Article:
Over the years I’ve worked with a number of clients whose big dream has been to sell to one of the major retailers. It’s not a dream I always encourage. Sadly this week we’ve seen my caution vindicated as the impending demise of an established retailer, British Home Stores, will leave many small businesses severely out of pocket.

According to reports in the Daily Telegraph a store fitter from Leicestershire, a ribbon maker in Nottingham and a lighting manufacturer in Dorset are just some of the small businesses affected by the collapse of the chain. No doubt these businesses were thrilled to win the contract with BHS but now that triumph could be about to turn into disaster.

When a business goes to the wall it’s creditors rarely receive more than a tiny fraction of the money they are owed. So if, for example, BHS owed the ribbon maker £5000 and when the dust settles creditors get a payment of 10p in the £ then the said ribbon maker would get just £500! When Peacocks went to the wall a few years ago suppliers received less than 1p in the £ so our ribbon manufacturer would have got less than £50 of the £5000 owed. That’s not enough to pay for the raw materials let alone staff and overheads. What’s even worse is that the payment won’t be made for months or even years which can have an even more devastating effect on cashflow.

Risk management

Don’t put all your eggs on one basket… spread your risks.

Can I afford the big deal?

Before you go for that big customer think carefully about what it will mean for your business. Take off those rose tinted specs and look objectively at both the advantages and disadvantages. The following questions should help:

  • What size of order are they likely to place?
  • How will I fulfil that order? Will I need extra staff or to outsource production? How will this affect my costs?
  • What impact will this order have on my ability to meet my existing customers’ needs?
  • What will happen to my cashflow? Consider that you’ll probably need a big upfront investment in raw materials and will have to pay your staff, and probably suppliers, several months before you get paid (major companies often take 60-90 days to pay their bills).
  • What will winning this order do to my reputation? Would it lead to more new orders from other customers? Will it put my business on the map? Will it allow me to scale my business rapidly?

Let your head rule your heart

Before you dash headlong into this wonderful opportunity take some time for the basics. Do your due diligence. Is that big name solvent? BHS has been losing money for seven years. There comes a point where even a well known brand can no longer sustain its losses so take care before you take a big risk.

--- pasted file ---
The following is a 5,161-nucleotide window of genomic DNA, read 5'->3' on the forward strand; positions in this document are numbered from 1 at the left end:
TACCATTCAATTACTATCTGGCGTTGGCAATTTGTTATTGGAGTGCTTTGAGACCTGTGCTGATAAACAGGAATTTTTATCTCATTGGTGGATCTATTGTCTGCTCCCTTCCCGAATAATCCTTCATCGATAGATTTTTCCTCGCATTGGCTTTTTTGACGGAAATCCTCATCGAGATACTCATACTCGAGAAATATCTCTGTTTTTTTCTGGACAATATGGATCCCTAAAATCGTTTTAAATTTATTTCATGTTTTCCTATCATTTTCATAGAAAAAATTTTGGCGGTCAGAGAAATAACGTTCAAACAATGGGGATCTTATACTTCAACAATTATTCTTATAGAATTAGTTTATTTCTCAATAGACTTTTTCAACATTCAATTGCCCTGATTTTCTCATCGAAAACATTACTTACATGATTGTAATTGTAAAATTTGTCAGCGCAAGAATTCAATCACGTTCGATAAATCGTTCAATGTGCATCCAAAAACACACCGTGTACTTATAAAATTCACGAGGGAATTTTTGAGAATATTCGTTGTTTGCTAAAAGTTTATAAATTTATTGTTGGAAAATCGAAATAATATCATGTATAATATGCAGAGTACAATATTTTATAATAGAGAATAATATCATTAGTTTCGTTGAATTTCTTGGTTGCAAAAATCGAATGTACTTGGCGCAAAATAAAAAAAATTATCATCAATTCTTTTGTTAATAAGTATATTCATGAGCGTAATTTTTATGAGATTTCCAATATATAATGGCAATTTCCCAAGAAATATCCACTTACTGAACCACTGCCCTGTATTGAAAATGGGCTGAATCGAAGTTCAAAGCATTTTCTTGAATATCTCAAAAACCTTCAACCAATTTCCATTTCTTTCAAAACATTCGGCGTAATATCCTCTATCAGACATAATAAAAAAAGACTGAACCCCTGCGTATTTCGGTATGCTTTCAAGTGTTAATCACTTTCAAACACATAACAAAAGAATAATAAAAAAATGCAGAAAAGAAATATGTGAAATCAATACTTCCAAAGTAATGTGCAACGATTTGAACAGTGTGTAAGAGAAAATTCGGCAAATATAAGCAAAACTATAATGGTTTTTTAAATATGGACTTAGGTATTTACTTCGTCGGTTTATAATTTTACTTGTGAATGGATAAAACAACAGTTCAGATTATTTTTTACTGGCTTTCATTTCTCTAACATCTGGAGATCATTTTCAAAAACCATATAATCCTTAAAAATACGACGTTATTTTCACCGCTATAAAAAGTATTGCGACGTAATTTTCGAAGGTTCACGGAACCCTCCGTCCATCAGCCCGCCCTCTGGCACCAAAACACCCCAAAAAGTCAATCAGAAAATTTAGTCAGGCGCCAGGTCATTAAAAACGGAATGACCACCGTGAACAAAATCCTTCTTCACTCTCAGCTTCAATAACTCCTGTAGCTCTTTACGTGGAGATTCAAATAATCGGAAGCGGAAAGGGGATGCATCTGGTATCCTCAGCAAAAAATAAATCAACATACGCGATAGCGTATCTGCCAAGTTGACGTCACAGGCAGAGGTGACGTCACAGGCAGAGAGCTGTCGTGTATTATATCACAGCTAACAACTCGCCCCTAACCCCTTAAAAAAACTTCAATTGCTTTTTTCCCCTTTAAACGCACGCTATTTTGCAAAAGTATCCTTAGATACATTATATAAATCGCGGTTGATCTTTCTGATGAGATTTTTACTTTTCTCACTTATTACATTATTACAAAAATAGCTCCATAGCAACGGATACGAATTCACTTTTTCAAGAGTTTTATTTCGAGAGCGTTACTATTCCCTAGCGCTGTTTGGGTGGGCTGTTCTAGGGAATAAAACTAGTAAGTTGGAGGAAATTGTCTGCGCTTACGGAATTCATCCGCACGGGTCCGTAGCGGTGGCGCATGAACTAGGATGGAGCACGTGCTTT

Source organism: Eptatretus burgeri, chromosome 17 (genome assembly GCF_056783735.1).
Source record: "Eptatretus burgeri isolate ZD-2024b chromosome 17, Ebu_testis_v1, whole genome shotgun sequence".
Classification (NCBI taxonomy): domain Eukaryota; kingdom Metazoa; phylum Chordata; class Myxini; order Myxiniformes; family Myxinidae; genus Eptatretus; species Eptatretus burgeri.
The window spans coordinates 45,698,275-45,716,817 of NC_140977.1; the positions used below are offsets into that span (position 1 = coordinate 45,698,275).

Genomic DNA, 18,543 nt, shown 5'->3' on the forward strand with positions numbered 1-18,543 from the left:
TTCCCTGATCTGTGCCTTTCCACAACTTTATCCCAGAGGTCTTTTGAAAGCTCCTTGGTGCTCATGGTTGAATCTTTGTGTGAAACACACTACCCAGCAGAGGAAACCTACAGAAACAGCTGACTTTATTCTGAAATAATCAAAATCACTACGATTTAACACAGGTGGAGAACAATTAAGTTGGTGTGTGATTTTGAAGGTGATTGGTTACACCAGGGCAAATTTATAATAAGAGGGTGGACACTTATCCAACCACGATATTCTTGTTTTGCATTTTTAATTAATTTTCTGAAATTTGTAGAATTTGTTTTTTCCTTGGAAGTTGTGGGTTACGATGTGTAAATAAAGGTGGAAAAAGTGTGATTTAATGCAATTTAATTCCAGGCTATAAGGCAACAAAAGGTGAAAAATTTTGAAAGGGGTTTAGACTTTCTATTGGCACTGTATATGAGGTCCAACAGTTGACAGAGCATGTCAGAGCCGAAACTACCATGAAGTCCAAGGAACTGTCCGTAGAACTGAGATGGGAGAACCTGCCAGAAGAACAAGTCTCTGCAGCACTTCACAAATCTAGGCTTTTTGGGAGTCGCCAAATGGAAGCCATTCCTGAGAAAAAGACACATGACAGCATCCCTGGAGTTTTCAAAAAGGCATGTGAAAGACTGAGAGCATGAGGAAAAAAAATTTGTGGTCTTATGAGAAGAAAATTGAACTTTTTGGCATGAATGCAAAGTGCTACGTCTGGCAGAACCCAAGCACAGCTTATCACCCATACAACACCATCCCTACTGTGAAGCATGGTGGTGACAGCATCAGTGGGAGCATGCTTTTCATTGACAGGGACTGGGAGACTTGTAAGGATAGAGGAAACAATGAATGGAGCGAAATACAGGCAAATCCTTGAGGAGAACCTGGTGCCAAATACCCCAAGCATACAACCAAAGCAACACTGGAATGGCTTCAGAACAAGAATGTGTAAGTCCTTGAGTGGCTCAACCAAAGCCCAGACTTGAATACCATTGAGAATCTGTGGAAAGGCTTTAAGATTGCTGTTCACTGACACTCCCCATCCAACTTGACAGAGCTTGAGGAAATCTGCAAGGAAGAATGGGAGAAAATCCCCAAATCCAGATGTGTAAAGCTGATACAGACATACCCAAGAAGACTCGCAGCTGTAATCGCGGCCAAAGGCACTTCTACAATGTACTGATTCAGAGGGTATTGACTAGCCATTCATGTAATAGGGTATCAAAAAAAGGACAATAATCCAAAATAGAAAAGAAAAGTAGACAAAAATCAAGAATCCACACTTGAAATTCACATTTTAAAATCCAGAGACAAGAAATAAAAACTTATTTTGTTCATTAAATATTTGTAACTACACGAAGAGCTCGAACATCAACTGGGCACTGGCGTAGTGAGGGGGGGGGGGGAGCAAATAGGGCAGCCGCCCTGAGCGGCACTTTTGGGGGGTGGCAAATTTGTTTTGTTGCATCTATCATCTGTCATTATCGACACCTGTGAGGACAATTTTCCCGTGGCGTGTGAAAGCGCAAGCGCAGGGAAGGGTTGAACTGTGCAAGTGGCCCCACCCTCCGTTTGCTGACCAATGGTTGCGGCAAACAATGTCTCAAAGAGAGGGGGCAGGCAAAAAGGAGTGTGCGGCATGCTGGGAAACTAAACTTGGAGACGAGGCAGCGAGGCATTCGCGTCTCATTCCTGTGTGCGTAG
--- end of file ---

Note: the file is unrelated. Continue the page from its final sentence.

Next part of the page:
Get a lawyer to check that the contract gives you as much protection as possible. Ask an accountant to check that your figures work. Remember that if you have to pay interest on a loan or overdraft to finance this deal your invoices will need to cover this. Be realistic about timescales, if the retailer doesn’t pay you for 90 days and you had to buy in raw materials 12 weeks before you invoiced that’s at least 6 months worth of interest. Do your prices cover this? The big retailer will drive a very hard bargain. They should, they have to make a profit too. Before you enter negotiations be really clear about what your absolute minimum price can be and stick with it, if the retailer won’t pay it walk away. I’ll say that again, walk away, you are not in business on their behalf!

Be careful about sale or return deals which many retailers want to enter into these days. If your product doesn’t sell what will you do with all the returns? Can you afford to wait for payments linked to sales? Do you trust the retailer a) to give you accurate sales information b) to promote your products where they are likely to sell?

Consider the worst case scenario. If you lost this contract or the retailer collapsed could your business survive?

Manage the contract

If you’re anything like me you’d much rather have fun fulfilling the contract than spending time invoicing and managing finances and the contract. Herein lies ruin! Invoice regularly (note to self!) and monitor payments so that you are on top of your cashflow. Chase payments as soon as they become overdue, if a business is having cashflow problems they usually pay the people who shout loudest and most often first.

Monitor your fulfilment of the contract so that you pick up any problems before the retailer does and put them right… fast. Work on your relationship with the retailer so that you have due warning if they are thinking of any changes to your contract. If all is working well you may be able to use this contract as leverage for another one but take care.

Don’t put all your eggs in one basket.

However solid the retailer, however good your relationship with the buyer it is dangerous to place too much reliance on the one customer. Retail has never been more challenging. Your star customer might be taken over or it may decide to refocus its business and pull out of the area you are supplying. Your buyer may leave and her replacement might want to bring in his own supplier. Spreading your risk will leave you in a better place to survive these challenges.

So before you get out the champagne to celebrate that big deal just take time to reflect and ensure that you’re not drinking it from a poison chalice.